The appalling state of Northern Ireland’s public transport system is a key reason for this. In terms of emissions per capita made by cars on minor roads, three of the top five areas in the UK were rural areas in Northern Ireland (Fermanagh and Omagh, Mid Ulster, and Causeway Coast and Glens).

The extremely low incidence of commuting to work through bicycle is another factor. In England, 4% of journeys to work are made by bike, in Northern Ireland the equivalent figure is 2%. By comparison, the equivalent figure in Copenhagen is 37%, and in Amsterdam it’s 34%. Roads will need to be entirely redesigned in urban areas, with an emphasis on facilitating bicycle traffic rather than cars.

To have a chance at meeting its emissions reduction targets, Northern Ireland will need to entirely eliminate internal combustion engines from its roads. The ban on internal combustion in new cars intended to come into force from 2040 should be brought forward to 2030, as is the case in Denmark. The ban should be extended to all vehicles, with all vehicles electric, powered by hydrogen fuel cells or other carbon-neutral technology by 2040. Depending on how green electricity will be at that point, entirely eliminating combustion engines from Northern Ireland’s roads could reduce emissions by between 3 and 4 million tons of CO2 equivalent greenhouse gases.

With regards to home heating, the fact that comparatively few Northern Ireland homes are on the gas grid means that the scheme that replaces the failed RHI scheme should focus exclusively on heat pumps rather than biomass boilers, and eliminate the perverse incentives that characterized the previous scheme. A target date should be set (ideally in the 2030s) to entirely eliminate the use of oil fired boilers, and biomethane should be introduced into the natural gas mix to reduce emissions for homes connected to the natural gas grid. Combined, these could reduce CO2 equivalent greenhouse gases by around 2 million tons of CO2 equivalent.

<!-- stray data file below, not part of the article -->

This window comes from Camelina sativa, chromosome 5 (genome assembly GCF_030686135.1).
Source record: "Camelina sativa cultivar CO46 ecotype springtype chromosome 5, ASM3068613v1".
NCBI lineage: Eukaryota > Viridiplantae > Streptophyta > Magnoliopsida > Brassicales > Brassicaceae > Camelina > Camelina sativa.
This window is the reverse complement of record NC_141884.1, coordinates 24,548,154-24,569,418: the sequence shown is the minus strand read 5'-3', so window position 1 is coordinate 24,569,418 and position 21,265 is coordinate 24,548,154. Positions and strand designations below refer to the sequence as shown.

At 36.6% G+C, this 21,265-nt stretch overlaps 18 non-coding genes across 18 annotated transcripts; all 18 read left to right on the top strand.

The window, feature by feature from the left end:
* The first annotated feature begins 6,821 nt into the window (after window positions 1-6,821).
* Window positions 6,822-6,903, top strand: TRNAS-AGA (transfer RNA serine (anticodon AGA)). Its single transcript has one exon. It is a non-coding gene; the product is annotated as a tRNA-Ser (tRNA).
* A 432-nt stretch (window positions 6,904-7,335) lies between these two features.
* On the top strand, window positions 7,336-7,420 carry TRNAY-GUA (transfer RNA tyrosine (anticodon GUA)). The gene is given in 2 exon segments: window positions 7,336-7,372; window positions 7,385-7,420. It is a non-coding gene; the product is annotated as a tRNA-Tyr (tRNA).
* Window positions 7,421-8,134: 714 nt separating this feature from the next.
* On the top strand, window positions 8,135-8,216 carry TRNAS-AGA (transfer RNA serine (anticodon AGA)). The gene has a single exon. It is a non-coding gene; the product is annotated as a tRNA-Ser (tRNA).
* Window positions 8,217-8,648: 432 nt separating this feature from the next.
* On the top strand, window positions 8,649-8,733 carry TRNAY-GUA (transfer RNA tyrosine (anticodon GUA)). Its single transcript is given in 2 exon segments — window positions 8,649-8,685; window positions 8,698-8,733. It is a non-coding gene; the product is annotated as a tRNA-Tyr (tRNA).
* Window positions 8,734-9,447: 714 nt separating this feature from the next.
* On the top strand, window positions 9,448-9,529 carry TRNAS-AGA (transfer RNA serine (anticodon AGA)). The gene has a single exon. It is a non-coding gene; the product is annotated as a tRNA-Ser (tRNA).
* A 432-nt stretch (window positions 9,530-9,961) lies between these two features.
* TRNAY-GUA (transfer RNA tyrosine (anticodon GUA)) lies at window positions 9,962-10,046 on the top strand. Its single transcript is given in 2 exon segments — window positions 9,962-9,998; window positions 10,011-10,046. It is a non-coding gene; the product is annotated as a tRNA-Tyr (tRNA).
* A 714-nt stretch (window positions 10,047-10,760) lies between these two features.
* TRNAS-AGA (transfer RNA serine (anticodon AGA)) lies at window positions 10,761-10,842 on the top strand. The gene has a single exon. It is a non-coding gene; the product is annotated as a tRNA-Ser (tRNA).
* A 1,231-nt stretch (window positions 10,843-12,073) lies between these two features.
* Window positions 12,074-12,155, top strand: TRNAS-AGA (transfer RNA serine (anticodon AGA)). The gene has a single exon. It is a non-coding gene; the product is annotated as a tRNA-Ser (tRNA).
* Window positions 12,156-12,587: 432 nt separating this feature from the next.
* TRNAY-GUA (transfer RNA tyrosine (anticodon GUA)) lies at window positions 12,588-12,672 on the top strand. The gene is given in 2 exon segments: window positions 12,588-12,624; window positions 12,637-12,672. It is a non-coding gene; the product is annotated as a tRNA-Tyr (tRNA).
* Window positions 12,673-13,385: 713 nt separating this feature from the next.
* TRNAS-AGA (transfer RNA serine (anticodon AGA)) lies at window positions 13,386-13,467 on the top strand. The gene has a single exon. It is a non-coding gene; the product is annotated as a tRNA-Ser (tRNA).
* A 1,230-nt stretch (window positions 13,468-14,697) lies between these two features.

Peatland degradation is a particularly important source of greenhouse gas emissions. The Centre for Ecology & Hydrology have set out a “Stretch” target for Northern Ireland peatland management to 2050, which would have the effect of reducing emissions by 685 thousand tons of CO2 equivalent. To achieve this, all peat extraction needs to cease, with 100% restoration by 2030, in addition to ambitious targets of restoration of lowland and degraded upland peat. In addition, Northern Ireland needs to massively increase the rate that it has been planting trees, which has fallen dramatically behind targets.

Electricity generation is a particularly difficult area for Northern Ireland to reduce its emissions. The rapid growth in renewable electricity over the last decade is not expected to continue into the 2020s, and the existing fossil fuel burning power plants are needed to ensure stability of supply. If intermittent renewables accounted for 60% of supply, this would lead to a 2 million ton reduction in CO2 equivalent greenhouse gases.

Taken together, these initiatives (virtually eliminating cow methane emissions, banning internal combustion engines, eliminating oil heating, restoring peatlands, increasing the renewables mix to 60% of electricity supply) would eliminate 11 million tons of CO2 equivalent. The required reduction is 16.7 million tons. Even these dramatic changes would only get us two thirds of the way there. A range of dramatic changes would need to be made by business, non-bovine agriculture, waste management and land use to get close to the 80% reduction target by 2050.

The challenges ahead are massive, and the changes required will touch every area of peoples’ lives. Similar changes will need to be made across every corner of the globe, or the effort will have been for nothing, and it is quite possibly too late anyway. The fact that Northern Ireland doesn’t have a functioning government makes matters even more difficult.

However, the choice is no choice at all. The alternative is the collapse of civilization by the time children born in this decade reach middle age.